Literature review

05-774A3: Social Perspectives in HCI,
(Social Mini), Spring, 2014, Mini 4
Literature Review 
Topic selection due: April 12, 2015
Abstract and Preliminary Reference List due April 12, 2015 
Final Review Due 11:59 PM Monday, May 4rd, 2015 

[Late policy: 20 points out of 100 off per day.]

This description is based on ones by Scott Hudson, Jen Mankoff, Brad Myers

The Assignment

For this assignment you will complete a literature review on a topic related to technical HCI and approved by the instructor. 

Name Topic
Judeth Choi  creative collaborations in online communities
Eunki Chung conflicts and constraints in virtual teams with well-defined and/or open-ended tasks
Michael Coblenz Social processes related to software interface design and implementation 
Adrian De Freitas Using context-awareness to improve situational awareness in both local and distributed groups.
Anhong Guo Question & answering in social networks for people with disabilities
Nathan Hahn Multi-worker task awareness in Crowdsourcing systems 
Anna Kasunic

Empathy in online communities

Gierad Laput The Power of Two: Online Health Communities for Couples
Guanjie Li Socio-emotional processes of virtual teams
Laura Mazurkewicz  

CSCW/online social communities to support behavioral change of health promotion behaviors

Amy Shannon Implications of anonymity, pseudonymity, and real identity for classroom technology
Xu Wang How social factors affect learning gains in an online learning community
Robert Xiao Social dynamics and participation in question-and-answer knowledge networks
Qian Yang Investigating the possibility of promoting offline inclusion through virtual community

Note that everyone should choose a different topic. By Sunday, April 12 you need to turn in a preliminary abstract (1 page) and reference list (no page limit).  Feel free to discuss potential topics with the instructor prior to that. The final literature review is due 11:59 PM Monday, May 4th.

The length of your report should be approximately between 8-15 pages in length (body text, not including the list of references) in Times New Roman 12 point font double spaced, or equivalent. Just as a general guideline, most papers from previous years discussed in depth about 8 to 10 papers, and had about 15 to 30 total references (with the other references being used for background).

About Literature Reviews

A literature review has much in common with a summary, but it takes a broader view. Your improvement to a Wikipedia is a summary, in which you are trying to represent the scientific or engineering consensus about your topic area.  In contrast, a literature review generally takes some sort of perspective and then draws connections between a set of papers and that perspective, using them to illustrate and deepen one's understanding of the perspective. In other words, it is important that you tell a story in your literature review, rather than simply listing and summarizing a set of papers. Papers may contribute through enhancing theory, demonstrating applications, and so on. Often the writer will argue that there is a gap or a need of some sort that is not filled by the literature; alternatively, the contribution of the literature review may be a new way of framing and/or organizing the knowledge about this topic.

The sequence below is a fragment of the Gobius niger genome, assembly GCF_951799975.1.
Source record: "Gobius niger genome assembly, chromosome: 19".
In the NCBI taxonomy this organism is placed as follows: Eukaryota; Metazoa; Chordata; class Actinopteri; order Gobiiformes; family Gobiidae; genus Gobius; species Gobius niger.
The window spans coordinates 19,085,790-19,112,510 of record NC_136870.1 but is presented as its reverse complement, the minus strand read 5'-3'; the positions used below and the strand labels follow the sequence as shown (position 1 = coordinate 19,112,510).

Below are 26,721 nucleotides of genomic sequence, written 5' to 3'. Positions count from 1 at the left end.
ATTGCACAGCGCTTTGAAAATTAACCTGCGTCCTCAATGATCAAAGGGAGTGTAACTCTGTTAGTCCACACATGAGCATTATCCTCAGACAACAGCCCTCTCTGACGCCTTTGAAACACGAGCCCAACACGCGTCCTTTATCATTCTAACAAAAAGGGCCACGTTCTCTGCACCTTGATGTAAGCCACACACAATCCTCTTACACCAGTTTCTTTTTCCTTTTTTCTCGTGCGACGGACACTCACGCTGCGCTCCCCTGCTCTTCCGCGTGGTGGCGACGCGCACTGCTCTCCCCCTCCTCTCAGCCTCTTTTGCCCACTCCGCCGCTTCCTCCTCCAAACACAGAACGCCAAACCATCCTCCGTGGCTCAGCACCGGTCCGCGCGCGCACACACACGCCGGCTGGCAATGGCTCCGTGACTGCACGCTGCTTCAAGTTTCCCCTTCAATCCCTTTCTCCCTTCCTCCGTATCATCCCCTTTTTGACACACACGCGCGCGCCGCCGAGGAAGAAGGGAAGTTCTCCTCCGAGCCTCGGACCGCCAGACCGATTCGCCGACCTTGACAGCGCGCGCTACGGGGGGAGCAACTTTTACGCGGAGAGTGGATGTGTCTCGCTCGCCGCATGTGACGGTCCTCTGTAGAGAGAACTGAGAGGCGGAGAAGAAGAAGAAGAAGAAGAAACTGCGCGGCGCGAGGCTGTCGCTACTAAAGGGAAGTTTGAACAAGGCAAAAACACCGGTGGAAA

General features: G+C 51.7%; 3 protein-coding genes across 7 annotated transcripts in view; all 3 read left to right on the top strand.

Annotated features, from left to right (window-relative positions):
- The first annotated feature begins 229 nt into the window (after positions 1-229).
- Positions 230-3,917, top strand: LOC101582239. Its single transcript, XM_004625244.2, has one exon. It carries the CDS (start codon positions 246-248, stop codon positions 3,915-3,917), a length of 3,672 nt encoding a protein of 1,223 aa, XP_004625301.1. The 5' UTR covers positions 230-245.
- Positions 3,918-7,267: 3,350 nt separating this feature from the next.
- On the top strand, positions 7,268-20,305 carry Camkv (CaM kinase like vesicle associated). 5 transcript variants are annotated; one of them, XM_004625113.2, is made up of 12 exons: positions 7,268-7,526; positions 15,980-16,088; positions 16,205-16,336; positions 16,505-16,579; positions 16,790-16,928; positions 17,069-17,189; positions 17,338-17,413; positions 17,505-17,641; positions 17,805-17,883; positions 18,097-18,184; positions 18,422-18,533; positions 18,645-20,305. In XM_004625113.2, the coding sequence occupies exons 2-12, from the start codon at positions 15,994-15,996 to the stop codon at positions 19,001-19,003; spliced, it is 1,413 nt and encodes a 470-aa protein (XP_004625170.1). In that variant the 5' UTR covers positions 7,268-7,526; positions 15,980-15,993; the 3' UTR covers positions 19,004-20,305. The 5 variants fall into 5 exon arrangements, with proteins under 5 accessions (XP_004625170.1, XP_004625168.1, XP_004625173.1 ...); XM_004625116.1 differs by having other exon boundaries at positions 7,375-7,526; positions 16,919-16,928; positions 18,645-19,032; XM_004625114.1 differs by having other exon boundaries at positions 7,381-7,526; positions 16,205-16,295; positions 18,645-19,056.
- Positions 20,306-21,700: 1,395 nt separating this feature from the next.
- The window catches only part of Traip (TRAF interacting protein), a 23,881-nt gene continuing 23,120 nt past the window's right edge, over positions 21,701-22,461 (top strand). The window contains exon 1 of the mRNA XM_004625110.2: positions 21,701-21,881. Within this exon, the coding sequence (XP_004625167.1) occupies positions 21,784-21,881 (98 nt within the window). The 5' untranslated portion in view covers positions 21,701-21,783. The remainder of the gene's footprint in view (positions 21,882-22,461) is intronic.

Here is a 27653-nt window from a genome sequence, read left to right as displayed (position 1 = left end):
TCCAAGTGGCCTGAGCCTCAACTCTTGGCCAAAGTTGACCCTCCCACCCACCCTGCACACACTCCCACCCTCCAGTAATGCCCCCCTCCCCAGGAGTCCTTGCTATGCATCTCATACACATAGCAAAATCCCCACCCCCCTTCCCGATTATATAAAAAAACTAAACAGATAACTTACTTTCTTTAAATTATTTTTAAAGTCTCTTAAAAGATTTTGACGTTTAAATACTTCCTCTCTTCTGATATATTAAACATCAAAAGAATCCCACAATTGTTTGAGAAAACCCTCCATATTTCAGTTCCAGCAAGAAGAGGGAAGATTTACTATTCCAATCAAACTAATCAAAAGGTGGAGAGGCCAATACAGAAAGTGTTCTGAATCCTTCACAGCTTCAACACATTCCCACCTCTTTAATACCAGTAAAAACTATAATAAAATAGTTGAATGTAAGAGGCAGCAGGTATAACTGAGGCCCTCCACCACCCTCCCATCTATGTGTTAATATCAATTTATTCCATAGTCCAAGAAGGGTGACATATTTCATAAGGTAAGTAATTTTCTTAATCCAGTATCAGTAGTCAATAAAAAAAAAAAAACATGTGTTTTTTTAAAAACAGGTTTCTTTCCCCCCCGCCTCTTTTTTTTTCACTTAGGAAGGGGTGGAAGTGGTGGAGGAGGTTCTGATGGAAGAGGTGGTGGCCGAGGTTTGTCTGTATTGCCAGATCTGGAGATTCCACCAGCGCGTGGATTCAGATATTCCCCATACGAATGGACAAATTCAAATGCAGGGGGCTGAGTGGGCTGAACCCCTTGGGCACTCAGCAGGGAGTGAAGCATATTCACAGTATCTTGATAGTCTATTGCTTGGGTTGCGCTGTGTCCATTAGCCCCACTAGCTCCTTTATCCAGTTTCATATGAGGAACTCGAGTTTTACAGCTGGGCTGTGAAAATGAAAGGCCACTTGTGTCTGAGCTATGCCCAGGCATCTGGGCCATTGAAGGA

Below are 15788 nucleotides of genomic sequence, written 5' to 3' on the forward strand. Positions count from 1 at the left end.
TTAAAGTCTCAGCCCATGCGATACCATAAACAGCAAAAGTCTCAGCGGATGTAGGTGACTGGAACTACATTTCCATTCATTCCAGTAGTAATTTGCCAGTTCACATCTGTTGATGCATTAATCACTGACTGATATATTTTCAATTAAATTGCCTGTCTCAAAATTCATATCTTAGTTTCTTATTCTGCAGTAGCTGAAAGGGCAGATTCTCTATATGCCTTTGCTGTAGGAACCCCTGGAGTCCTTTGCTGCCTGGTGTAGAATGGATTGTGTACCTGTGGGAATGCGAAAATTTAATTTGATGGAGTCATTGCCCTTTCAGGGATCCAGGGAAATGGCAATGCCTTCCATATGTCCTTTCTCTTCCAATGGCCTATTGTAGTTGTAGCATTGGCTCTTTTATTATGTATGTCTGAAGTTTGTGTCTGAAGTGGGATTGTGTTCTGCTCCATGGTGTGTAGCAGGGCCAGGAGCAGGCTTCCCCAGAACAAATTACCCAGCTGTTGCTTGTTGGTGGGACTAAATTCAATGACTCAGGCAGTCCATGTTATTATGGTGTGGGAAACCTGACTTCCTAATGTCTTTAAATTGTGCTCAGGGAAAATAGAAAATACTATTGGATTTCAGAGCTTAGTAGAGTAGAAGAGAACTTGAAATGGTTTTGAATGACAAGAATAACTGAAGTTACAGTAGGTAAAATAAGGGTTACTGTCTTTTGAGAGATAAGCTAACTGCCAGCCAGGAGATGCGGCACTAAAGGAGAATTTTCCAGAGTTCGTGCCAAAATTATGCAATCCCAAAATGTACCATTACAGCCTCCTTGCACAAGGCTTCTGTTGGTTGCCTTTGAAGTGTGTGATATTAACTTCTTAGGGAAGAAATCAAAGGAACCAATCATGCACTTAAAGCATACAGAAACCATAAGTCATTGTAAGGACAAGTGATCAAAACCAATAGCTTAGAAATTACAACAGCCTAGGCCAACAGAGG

Your review should relate to a topic covered in class and approved by the instructor. Keep in mind that a topic area (e.g., end user programming or collaborative learning online) is not specific enough. Instead, you need to pick a topic (e.g., "End user programming for finding information in educational contexts", or "Ways to make collaborative learning in CSCL environments more successful" or so on).  In other words, yes, it is appropriate to focus on a subset of an area, and in fact I want you to focus on an aspect of this that is relevant to your own interests/research.

In writing up your review, you should aim to answer the following questions about your topic: What is the motivation for the topic (i.e., why is this an important topic)? What is the current state of knowledge about the topic? What conclusions can be drawn from the research to date? What have the papers you reviewed contributed to our understanding of this topic? What are the next important questions that need to be answered? 

If you are discovery-oriented, you should comment on what empirical questions might need to be answered for work in this area to move forward. If you are invention-oriented, you should comment on what innovations are necessary for this area to move forward.

Some secondary benefits of literature surveys

Preparing for an writing a literature review is an important form of networking, provides background for a PhD thesis, and should generally benefit research. Once you've done this, you know who to try to meet at conferences, where to look for possible new work, and when you want to, say, sponsor a workshop on a topic, or find a summer internship; you've got the right contacts/people to invite. And it helps you to see where your own work fits in and how it is different. Always think about papers from this perspective as you read them. 

There are an increasing number of places publish your literature review. They have always been accepted in ACM Computing Surveys, for example Caitlin Kelleher's, sometimes even in CHI, and there is a new publication that is "specialized for comprehensive survey articles in HCI" called Foundations and Trends in HCI.

Additional Resources on How to Write a Literature Review

 Below are several example literature reviews from an earlier edition of this course: